17 SES 10, 1916-2016 - “Education and Democracy” for a Democratic Learning Space (Part 1)
Symposium to be continued in 17 SES 11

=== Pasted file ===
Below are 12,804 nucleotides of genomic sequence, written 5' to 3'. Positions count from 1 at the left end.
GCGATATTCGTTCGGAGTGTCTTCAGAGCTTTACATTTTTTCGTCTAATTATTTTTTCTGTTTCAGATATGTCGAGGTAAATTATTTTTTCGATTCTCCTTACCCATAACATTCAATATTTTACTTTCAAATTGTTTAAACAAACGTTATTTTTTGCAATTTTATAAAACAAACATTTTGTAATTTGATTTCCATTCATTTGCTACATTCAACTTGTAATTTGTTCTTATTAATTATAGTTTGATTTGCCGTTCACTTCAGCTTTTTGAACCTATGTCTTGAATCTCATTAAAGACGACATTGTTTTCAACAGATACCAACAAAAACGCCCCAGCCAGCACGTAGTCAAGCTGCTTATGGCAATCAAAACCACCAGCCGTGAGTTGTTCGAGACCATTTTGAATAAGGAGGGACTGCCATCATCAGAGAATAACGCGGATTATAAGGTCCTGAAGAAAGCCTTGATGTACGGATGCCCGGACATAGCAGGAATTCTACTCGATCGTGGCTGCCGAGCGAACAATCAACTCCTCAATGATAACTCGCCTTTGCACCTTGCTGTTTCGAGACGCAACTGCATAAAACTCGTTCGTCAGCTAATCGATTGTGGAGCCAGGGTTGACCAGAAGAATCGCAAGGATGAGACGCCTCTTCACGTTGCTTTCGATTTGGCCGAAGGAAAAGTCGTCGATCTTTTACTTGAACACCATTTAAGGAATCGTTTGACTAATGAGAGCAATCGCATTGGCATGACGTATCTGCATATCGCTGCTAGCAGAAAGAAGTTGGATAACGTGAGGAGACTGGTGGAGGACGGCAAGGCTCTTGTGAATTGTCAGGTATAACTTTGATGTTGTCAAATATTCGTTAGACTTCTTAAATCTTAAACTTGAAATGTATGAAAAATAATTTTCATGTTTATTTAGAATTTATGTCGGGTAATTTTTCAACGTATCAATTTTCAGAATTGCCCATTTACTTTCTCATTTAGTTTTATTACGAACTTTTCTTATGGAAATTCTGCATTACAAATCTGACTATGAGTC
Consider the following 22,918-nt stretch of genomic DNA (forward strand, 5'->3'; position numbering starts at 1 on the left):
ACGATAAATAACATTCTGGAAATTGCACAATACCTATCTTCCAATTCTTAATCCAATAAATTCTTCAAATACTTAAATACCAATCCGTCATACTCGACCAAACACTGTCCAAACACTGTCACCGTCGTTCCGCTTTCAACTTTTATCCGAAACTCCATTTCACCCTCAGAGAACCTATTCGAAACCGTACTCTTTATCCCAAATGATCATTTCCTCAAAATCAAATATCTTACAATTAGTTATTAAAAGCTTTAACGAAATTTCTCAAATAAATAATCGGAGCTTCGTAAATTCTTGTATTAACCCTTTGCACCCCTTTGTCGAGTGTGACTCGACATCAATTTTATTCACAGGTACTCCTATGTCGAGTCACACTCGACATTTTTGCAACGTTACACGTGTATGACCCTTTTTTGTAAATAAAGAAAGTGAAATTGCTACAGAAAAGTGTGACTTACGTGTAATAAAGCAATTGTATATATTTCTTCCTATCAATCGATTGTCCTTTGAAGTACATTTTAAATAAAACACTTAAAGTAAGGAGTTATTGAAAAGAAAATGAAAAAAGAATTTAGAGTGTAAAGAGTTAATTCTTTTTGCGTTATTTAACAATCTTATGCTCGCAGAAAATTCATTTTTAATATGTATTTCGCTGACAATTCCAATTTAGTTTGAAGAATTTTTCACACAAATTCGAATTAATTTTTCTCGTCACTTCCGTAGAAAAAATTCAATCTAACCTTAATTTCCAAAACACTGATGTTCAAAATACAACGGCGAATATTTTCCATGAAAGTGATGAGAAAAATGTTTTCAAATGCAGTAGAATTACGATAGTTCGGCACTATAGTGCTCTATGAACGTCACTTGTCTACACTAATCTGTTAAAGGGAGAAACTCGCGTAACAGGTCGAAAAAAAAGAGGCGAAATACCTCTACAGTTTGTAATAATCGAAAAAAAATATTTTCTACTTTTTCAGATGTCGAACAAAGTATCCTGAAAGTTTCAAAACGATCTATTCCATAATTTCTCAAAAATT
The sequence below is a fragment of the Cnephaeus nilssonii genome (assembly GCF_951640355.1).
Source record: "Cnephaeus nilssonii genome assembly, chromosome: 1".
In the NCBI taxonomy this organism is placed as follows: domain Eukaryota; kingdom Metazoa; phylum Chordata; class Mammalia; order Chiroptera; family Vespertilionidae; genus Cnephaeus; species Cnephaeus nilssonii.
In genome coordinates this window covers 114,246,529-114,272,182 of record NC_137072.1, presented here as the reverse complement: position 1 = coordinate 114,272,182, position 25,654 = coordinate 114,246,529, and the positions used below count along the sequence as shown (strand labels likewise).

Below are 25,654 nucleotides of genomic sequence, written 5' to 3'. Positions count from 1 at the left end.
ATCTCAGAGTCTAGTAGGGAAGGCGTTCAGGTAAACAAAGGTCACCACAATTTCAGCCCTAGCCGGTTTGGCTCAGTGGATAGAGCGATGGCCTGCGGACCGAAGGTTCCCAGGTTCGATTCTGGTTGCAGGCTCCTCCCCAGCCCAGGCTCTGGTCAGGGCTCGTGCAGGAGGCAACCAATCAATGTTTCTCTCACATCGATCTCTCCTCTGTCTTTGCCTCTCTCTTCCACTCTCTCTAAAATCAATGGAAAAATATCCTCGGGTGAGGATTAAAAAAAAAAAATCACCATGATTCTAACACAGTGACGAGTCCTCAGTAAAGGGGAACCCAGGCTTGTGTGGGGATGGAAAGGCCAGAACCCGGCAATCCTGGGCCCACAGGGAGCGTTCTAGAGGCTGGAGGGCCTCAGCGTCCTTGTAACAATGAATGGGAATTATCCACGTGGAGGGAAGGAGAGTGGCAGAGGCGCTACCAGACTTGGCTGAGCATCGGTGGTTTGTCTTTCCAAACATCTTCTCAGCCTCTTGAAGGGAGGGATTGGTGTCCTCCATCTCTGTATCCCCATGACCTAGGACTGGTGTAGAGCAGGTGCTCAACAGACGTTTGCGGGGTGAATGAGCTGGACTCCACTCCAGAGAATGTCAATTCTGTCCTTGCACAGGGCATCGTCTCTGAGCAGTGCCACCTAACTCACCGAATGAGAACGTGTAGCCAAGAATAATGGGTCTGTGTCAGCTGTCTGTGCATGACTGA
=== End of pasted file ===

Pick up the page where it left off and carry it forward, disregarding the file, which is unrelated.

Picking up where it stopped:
What is needed for supporting the students of product development to achieve the most advanced and sustainable learning experience? This question has guided the development of the interdisciplinary Product Development Project (PDP) course at Aalto University since 1997. It all started with small improvements for the existing physical learning environments. Soon additional immaterial components – student centricity, interdisciplinarity, experimental learning philosophy, accessibility at any time, prototyping and testing - were introduced and tested. The best practices and ideas were finally scaled up at the opening of Aalto Design Factory (ADF) in 2008. Since then, the design factory concept has been spreading around the globe. Now the Design Factory Global Network includes ten members that brought the same philosophy fitted to the cultural environment in their own countries. In terms of learning spaces, the design factory concept is characterized by various multi-purpose spaces that allow maintaining a high utilization rate by students and teachers and keeping things flexible. As an example we will present the Porto Design Factory (PDF) in Portugal. It is based at Polytechnic of Porto, a higher education institution composed by 7 schools and more than 18.000 students. PDF is located in its own building. The kitchen is the central meeting point where teachers, students and external members from local community may interact and share their ideas. The informal context enhances social interaction and collaboration. In regard to the democratic learning, the PDF teachers and students are now more equal members of the community. Instead of controlling, the teachers’ activities include more advising, tutoring and coaching. The interdisciplinary collaboration is partly planned, but partly just happening naturally. The experience of acting with people from different disciplines and cultures during graduation is expected to boost the development of soft skills, which, in turn, will prepare them better for their working life challenges. Although Design Factory concept has been spreading, its impact on graduates’ soft skills and employability needs to be explored more systematically. This proposal aims to present the design factory concept and to introduce an on-going research project aimed to evaluate whether the design factory experience enhances graduates’ soft skills and employability.
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